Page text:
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Stay-ability marks an important measure of cowherd efficiency

by Wyoming Livestock Roundup

Lincoln, Neb. – “I could ask anyone what their definition of efficiency includes, and each one would probably be different,” said Scott Speidel of Colorado State University. “We have challenges out there, and breed associations are using different ways to measure efficiency.”

In a presentation at the 2014 Beef Improvement Federation Research Symposium and Annual Meeting June 18-20, Speidel noted that cowherd stay-ability is an important efficiency factor. 


Speidel defined stay-ability as the probability of a cow surviving to a specific age, provided they have been given the opportunity to reach that age. 

“High stay-ability cows remain in production long enough to generate enough revenue to offset their costs,” he continued. “Evaluations found that breakeven on these cows is about six years of age. We need five calves to generate enough revenue to offset the cost of production.”

Those animals that fall out of the herd earlier are costly, and a lot of the fall-out, Speidel said, occurs prior to three years of age.

“We need a tool to select for those cows that get past that age,” he commented. “We are not talking necessarily about longevity. We are talking about reproductive efficiency.”

In addition to living a long life in the herd, Speidel remarked that cows must produce a calf every year in the same season.

“Stay-ability accounts for 53 to 67 percent of the value of most maternal indexes,” he said. “That is a huge number when we think about economic efficiency.”

In determining an expected progeny difference (EPD) formula, Speidel noted that several considerations must be made.

Useful EPDs also require that the data is collectable and can be evaluated appropriately. Additionally, traits must be heritable, show variation across the breed and be economically relevant.

Evaluating stay-ability

In determining stay-ability, Speidel noted that useable data is necessary. 

“If we are going to have an EPD with any sort of accuracy, we need to collect data relatively easily, simply and cheaply to use that in our evaluation,” he commented.

Evaluating stay-ability requires easy data collection. 

“We look at whether or not they have been in the herd to six years of age,” Speidel commented. “It is really easy to collect data. We send it in to our breed associations every year.”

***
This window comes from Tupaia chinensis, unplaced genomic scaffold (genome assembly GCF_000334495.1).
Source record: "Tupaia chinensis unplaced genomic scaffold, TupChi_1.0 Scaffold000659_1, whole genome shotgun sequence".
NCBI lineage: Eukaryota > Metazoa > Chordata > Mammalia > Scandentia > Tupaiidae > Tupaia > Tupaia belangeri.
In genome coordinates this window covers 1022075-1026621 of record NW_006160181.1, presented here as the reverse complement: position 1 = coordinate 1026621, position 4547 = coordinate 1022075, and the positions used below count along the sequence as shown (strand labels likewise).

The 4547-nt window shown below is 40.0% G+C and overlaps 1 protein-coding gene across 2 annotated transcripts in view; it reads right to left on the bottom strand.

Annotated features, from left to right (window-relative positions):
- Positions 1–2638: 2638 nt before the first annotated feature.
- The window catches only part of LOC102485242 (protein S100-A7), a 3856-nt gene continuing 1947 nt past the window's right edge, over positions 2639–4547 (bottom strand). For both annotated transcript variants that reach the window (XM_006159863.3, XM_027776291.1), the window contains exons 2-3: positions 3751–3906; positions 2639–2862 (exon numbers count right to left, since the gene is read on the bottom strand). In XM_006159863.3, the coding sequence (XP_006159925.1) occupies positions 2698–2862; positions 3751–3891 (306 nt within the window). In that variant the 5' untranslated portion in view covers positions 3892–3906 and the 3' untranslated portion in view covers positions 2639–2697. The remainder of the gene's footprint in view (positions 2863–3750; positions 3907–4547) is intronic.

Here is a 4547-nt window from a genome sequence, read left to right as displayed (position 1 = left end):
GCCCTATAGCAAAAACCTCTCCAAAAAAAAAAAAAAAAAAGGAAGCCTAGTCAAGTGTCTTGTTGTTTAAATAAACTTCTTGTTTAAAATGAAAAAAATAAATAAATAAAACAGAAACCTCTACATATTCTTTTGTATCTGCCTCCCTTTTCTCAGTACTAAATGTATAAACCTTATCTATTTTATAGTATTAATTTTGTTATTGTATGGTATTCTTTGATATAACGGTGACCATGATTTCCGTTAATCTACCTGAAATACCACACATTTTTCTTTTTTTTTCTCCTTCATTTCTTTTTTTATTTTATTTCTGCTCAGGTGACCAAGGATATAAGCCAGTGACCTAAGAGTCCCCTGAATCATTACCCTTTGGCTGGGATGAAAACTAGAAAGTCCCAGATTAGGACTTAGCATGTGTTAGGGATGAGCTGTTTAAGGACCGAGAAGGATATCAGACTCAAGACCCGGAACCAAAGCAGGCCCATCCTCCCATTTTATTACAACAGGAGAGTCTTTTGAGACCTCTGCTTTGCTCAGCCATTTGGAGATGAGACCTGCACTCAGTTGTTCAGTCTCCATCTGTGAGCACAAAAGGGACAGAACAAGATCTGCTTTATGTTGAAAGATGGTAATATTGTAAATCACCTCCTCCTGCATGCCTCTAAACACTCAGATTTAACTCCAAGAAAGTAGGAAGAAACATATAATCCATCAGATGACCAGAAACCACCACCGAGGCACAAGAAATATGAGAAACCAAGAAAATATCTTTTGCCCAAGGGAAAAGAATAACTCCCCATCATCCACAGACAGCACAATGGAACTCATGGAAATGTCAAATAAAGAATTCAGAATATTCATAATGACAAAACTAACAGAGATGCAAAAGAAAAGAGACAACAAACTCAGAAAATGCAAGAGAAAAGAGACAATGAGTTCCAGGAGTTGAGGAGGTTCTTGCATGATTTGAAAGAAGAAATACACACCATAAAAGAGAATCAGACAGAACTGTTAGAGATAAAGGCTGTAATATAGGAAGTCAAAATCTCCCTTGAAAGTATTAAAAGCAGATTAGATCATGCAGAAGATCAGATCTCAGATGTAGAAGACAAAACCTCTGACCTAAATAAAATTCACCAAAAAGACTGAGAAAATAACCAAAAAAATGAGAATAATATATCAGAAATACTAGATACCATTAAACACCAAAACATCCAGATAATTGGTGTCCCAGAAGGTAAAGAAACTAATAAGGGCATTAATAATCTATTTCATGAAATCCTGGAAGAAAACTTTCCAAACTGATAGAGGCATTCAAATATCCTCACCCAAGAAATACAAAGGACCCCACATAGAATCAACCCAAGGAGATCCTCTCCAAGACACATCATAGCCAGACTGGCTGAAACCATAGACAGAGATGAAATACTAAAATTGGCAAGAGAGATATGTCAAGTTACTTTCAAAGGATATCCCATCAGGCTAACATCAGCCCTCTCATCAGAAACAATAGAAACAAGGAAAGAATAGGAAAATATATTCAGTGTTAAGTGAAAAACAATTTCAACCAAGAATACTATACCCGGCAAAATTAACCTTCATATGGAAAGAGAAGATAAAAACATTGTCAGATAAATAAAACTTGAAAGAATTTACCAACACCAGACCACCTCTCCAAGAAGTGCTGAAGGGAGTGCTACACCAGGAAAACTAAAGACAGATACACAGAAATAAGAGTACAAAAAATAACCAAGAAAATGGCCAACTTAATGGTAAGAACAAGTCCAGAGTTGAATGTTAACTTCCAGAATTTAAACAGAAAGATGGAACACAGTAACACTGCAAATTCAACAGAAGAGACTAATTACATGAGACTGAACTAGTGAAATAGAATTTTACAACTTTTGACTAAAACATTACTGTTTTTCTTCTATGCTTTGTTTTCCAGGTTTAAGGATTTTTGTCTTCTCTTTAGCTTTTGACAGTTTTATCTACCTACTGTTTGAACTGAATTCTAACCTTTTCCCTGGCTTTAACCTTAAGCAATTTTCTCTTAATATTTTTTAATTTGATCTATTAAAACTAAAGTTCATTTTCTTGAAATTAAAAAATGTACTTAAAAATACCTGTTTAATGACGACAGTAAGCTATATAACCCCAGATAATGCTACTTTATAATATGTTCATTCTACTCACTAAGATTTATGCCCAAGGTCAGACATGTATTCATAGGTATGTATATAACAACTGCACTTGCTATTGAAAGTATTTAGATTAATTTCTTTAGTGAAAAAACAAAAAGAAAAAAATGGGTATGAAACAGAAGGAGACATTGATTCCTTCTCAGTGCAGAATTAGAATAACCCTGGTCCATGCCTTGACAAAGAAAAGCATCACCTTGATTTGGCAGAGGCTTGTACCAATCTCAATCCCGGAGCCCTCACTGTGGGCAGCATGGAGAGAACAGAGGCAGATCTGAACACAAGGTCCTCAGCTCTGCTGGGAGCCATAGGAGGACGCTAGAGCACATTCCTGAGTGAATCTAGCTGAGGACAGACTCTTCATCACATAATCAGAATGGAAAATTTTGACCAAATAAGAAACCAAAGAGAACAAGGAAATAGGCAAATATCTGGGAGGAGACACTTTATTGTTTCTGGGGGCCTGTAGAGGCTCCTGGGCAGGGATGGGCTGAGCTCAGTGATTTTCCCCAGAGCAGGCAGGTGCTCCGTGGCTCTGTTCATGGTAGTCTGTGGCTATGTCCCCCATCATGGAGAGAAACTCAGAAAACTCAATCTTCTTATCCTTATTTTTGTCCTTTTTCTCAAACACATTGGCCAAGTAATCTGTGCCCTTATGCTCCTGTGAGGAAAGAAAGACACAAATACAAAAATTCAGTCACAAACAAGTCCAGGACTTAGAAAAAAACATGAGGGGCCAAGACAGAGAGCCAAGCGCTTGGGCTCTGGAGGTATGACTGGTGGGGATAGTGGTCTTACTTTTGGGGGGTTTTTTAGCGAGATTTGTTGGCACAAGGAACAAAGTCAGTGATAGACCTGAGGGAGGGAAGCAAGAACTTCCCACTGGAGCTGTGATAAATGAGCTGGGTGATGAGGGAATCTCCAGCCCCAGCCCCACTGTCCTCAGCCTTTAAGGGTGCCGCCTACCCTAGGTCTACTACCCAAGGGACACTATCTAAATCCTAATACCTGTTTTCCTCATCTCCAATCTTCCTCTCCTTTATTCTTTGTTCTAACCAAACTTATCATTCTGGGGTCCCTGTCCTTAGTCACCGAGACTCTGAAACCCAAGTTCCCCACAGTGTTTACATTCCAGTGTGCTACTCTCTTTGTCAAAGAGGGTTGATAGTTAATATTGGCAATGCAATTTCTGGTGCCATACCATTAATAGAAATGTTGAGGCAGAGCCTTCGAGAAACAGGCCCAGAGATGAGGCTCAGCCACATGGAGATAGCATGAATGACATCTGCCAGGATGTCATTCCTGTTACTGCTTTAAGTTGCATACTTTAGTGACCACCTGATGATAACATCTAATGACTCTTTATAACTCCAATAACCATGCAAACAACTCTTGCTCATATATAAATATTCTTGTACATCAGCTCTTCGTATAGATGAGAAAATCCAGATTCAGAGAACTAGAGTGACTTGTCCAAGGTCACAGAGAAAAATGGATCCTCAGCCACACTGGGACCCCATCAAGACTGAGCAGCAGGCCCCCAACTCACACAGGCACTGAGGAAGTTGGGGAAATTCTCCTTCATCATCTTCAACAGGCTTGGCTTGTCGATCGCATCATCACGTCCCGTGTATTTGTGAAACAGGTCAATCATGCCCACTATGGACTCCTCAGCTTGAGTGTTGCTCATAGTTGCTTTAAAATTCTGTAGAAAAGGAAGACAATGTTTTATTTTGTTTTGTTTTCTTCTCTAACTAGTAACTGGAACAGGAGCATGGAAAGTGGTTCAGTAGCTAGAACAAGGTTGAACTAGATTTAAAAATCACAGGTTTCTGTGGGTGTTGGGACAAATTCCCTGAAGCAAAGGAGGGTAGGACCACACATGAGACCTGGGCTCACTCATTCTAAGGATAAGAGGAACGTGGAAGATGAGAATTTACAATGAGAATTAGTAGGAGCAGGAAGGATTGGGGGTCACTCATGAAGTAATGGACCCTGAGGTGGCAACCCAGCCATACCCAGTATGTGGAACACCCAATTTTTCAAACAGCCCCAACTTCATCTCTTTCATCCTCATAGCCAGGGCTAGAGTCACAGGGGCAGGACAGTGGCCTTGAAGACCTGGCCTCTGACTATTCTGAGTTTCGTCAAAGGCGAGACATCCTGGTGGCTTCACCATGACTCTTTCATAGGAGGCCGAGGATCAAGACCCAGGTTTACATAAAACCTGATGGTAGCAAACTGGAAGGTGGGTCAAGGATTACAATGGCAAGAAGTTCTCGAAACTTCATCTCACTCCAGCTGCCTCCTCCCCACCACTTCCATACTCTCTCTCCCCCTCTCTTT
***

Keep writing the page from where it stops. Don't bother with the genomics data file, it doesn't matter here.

For example, the Red Angus Association (RAA) evaluates stay-ability and has for the last 20 years or so. RAA requires that the cow has a calf in consecutive years without changing season. 

Additionally, contemporary groupings are also considered in evaluating stay-ability.

“We look at the breeder of the cow or calf,” said Speidel. “The observation for contemporary grouping is either a zero or a one – either they stayed in the herd or they didn’t.”


However, with evaluating stay-ability for accuracy, Speidel noticed a challenge. By the time stay-ability, can be accurately determined, cows are nearing the end of their productivity and bulls are either dead or their semen has been frozen.

“Accuracy directly affects the genetic programs,” he said. “If we can increase accuracy, we should be able to increase the rate of genetic progress.”

To increase accuracy, correlated traits – such as carcass traits, weaning weight and birth weight – are utilized. Additionally, they look at the same traits measured at earlier ages. 

“We know stay-ability is heritable of six years of age, but what about stay-ability at only three years old?” he asked. 

In studies, Speidel noted that 64 percent of the genes associated with stay-ability at three years of age are the same genes associated with stay-ability at six years of age. An 88 percent correlation exists between the trait at five and six years of age. 

Other data suggests that correlated bull traits – such as scrotal circumference and 420-day weight – may also have a correlation, though there is limited research on the subject.

Accounting for heterosis

An additional challenge for those commercial breeders using crossbred cattle is accounting for heterosis in looking at stay-ability of the cowherd.

“In a typical evaluation, we don’t include data on crossbred animals,” Speidel said. “If we just look at the breeding values, crossbred animals will appear better than purebred because of the genetic combinations.”

However, cows only pass one set of genetics to their calves, losing the exact combination of genes for the hybrid vigor effects. 

Using a formula, however, heterosis can be accounted for.

“Literature suggests that as heterosis increases, longevity should increase by as much as 38 percent,” he explained. 

On finding a handful of producers who kept records on crossbred cows, researchers used available data to determine that heterosis corresponded to an 11 percent increase in stay-ability at five years of age.

Comparing stay-ability between crossbred cattle and other breeds that do not have data also proved to be challenging, as well, as the data for crossbred cattle was expressed in terms of longevity, rather than stay-ability.


In a simulation, two herds were used, one with a cow retention rate adjusted for 50 percent stay-ability at five years of age. 

“We readjusted the cow retention and age of the herd. The difference should have been an increase in longevity of the herd,” he explains. “We received an average of 0.77 years increase in stay-ability, compared to the 0.93 years suggested in the literature.”

“If we extrapolated that out to reach six years stay-ability, we saw a 12 percent increase due to heterosis,” Speidel said. “This is new research that will be coming out this fall.”

Saige Albert is managing editor of the Wyoming Livestock Roundup and can be reached at

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